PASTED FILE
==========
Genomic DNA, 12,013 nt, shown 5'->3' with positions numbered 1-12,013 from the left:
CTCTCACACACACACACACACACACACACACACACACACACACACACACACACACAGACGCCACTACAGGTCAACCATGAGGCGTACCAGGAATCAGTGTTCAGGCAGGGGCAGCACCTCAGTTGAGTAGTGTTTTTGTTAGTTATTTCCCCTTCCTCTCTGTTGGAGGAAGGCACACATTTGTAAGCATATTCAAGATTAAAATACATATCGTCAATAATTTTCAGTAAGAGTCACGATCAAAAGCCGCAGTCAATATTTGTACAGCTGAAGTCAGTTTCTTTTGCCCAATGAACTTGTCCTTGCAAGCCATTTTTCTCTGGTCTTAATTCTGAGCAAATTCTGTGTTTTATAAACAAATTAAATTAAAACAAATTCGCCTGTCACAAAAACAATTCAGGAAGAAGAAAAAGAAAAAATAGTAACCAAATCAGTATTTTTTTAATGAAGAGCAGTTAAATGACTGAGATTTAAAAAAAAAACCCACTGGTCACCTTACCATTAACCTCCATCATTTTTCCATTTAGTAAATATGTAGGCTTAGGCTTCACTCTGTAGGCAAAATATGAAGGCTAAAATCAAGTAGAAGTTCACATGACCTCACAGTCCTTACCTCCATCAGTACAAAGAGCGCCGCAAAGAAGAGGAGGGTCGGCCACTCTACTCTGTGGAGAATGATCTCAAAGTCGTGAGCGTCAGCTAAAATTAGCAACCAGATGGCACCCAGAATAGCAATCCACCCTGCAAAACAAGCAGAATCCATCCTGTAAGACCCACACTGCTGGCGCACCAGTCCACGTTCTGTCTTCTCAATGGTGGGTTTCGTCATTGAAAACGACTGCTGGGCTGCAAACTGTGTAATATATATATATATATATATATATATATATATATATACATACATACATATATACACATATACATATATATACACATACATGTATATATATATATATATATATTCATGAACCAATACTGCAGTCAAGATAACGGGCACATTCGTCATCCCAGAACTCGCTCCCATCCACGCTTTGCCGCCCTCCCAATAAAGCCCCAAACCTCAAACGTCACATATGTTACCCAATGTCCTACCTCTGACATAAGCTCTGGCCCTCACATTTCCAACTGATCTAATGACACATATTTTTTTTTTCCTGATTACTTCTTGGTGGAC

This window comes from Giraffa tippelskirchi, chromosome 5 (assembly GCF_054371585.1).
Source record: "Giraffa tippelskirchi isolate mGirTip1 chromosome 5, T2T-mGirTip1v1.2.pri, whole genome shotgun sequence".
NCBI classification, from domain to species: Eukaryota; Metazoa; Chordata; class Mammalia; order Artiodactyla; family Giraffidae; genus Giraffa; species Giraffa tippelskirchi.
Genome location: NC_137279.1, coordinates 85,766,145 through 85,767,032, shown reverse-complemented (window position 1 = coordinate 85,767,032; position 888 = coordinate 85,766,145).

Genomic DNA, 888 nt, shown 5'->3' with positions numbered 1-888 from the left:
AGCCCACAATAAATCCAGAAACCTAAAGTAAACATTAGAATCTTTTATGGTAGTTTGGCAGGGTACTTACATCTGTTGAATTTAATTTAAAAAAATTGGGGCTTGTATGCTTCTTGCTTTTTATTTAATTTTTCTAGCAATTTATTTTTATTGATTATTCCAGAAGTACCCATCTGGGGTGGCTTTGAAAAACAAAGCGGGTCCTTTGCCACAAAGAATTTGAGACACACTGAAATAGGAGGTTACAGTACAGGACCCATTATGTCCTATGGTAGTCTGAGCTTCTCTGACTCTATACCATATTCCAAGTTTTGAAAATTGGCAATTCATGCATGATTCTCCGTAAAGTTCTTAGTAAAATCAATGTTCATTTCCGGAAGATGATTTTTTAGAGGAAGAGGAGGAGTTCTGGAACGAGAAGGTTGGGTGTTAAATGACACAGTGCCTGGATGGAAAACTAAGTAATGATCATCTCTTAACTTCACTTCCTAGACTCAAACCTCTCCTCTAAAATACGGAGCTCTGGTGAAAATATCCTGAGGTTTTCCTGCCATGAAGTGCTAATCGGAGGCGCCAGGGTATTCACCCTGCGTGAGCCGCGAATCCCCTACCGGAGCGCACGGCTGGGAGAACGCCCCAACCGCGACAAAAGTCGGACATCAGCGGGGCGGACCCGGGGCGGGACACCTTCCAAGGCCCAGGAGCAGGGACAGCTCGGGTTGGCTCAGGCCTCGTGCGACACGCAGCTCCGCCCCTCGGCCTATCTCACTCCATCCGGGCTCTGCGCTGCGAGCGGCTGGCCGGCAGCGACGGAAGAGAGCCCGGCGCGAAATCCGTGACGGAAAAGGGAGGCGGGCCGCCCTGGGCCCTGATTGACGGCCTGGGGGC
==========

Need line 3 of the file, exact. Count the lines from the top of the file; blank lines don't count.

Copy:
This window comes from Giraffa tippelskirchi, chromosome 5 (assembly GCF_054371585.1).